Tuesday, December 1, 2015

Glory to the Newborn King!



Anyone that knows me well knows that I am a huge, I mean HUGE lover of music. It can be any type of music - country, old gospel, negro spirituals, Christian hip-hop/rap, jazz - you name it, I've probably heard about it! I believe that there is power within the words of songs, and that power can be used for either good or evil. In any given moment, each and every action that we make, whether we knowingly or unknowingly realize it, is building either the Kingdom of God or the kingdom of this world. Music has a great role in this, because it has the ability to reach large masses in an instant. 

Out of all the various styles of music that I've had the pleasure of hearing, I would have to say that hands-down my favorite genre of music would be hymns. I enjoy hymns so much that I actually prefer hearing them than modern contemporary Christian music - that's just my preference. 

Hymns have such a power in them, it's really hard to explain and wrap your head around. I wanted to do a series of posts on just the message behind the songs that we sing, in particular during this time of year, because sometimes in the midst of our singing we fail to grasp with understanding the real gravity of what these lyrics are saying to us. We are (hopefully) singing songs in our Sunday worship that uplift God as being holy and transcendent, but sometimes we just get so caught into "singing to be singing" mode and don't take time to listen to the words of the song. I wanted to use this time to focus on songs and hymns that are deemed only Christmas-y and unpack their true essence, and believe it or not, you might find, as I have been finding out, that these songs have little to do with the birth of Christ and more to do with celebrating the reason why He came to earth.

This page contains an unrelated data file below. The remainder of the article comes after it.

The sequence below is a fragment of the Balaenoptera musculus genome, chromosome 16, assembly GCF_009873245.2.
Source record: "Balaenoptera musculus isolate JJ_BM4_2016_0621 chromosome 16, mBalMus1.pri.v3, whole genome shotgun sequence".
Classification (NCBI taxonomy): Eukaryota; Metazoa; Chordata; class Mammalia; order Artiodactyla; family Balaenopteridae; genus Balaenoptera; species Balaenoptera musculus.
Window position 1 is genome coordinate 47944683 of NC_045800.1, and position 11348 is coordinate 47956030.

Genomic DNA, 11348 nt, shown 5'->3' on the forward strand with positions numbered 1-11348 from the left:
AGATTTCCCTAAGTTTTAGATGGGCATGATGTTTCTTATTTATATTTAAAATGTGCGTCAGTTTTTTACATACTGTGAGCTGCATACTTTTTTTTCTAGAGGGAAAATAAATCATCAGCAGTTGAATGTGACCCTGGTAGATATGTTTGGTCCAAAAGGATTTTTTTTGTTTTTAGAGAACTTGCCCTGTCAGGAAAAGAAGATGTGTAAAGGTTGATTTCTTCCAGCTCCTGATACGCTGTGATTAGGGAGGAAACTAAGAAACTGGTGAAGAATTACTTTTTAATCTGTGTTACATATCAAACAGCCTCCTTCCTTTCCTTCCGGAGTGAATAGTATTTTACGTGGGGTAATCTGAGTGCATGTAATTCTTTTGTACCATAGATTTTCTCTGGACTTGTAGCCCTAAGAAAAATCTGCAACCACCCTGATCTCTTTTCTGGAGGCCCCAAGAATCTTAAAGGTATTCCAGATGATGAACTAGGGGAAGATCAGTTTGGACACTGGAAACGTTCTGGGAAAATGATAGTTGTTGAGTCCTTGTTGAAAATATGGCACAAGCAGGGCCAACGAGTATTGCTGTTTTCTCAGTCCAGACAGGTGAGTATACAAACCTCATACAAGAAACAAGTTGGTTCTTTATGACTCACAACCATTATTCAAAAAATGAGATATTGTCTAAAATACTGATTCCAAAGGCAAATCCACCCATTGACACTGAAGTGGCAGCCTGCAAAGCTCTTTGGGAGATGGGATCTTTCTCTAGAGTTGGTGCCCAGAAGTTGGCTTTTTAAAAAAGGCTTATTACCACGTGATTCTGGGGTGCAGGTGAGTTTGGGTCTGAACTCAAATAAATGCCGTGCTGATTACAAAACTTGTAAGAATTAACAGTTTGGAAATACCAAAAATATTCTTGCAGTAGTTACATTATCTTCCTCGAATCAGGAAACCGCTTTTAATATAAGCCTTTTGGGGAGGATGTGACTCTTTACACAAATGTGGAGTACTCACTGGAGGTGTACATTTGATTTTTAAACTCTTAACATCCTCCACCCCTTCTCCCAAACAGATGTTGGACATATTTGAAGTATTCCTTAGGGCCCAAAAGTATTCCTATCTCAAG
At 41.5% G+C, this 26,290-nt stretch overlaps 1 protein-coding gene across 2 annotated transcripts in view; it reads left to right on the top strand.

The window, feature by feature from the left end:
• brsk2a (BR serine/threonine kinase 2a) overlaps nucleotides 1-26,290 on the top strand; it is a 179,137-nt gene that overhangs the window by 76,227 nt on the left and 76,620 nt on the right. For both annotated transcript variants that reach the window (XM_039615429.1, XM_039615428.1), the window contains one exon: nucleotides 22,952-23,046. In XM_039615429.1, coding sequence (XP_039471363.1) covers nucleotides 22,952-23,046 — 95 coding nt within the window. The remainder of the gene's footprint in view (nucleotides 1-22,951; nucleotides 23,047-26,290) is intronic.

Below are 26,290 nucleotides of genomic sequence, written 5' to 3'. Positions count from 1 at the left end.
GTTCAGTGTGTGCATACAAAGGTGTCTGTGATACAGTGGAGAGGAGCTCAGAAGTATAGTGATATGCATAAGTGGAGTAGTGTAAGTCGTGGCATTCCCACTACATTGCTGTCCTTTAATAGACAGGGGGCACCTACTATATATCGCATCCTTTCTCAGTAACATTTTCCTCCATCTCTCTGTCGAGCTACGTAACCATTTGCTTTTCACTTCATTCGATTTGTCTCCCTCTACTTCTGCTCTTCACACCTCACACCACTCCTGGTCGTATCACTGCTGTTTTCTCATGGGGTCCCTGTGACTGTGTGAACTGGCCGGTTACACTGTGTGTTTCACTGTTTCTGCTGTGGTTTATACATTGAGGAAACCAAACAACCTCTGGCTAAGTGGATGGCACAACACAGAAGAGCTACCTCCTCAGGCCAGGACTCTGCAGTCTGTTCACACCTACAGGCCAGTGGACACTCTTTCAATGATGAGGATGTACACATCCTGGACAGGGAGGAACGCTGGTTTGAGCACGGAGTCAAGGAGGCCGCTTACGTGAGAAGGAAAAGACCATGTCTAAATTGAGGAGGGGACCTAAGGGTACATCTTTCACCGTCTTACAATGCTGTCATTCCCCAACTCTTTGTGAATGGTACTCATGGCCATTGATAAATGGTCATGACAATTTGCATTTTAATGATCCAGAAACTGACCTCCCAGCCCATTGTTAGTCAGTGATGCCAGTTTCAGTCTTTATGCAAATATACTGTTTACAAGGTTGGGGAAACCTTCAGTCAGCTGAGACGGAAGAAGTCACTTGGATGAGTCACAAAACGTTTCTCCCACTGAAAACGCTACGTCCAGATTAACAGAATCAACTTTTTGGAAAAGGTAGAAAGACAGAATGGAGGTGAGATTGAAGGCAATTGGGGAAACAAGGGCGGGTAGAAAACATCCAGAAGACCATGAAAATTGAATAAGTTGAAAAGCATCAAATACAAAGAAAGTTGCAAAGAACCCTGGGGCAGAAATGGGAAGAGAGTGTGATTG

"Peace on Earth and Mercy Mild"

I was sitting in church the Sunday right before Thanksgiving, and we had just got done singing a hymn from our hymnals. Still having the hymnal in my hand, I started to flip through its pages. After a couple of flips, the pages landed on "Hark the Herald Angels Sing," a song that I've sung many times before. As I started humming the tune to myself, I'm sure my friend sitting behind me thought I was losing it, but I stopped for a moment just to read the words of the song. Although the whole song speaks of the fully divine, fully human nature of Jesus Christ as He entered this world through a virgin, it was the last verse that caught my attention and  sums up fully and most eloquently the message of the Gospel:

"Hail the heav'n-born Prince of Peace!
Hail the Son of Righteousness!
Light and life to all He brings
Ris'n with healing in His wings
Mild He lays His glory by
Born that man no more may die
Born to raise the sons of earth
Born to give them second birth
Hark! The herald angels sing
"Glory to the newborn King!""
In order for Jesus to redeem us from our bondage to sin, He, being equal with God, humbled Himself, "taking the form of a bondservant, and came in the likeness of men" (Philippians 2:5-7). Through His birth, we were granted His righteousness, and in exchange He bore our sins, becoming "obedient the the point of death, even the death of the cross" (Philippians 2:8). He humbly laid aside His glory and was born into this world wrecked with death so that we wouldn't have to be spiritually condemned to death anymore because of sin. 

Through His death and resurrection, we can experience a second birth mentioned in the song, and rejoice because sin has no hold over us any longer. We will still sin, but through the power that has been given us through Jesus' birth, death and resurrection, we are complete in Him and can live for Him.


SDG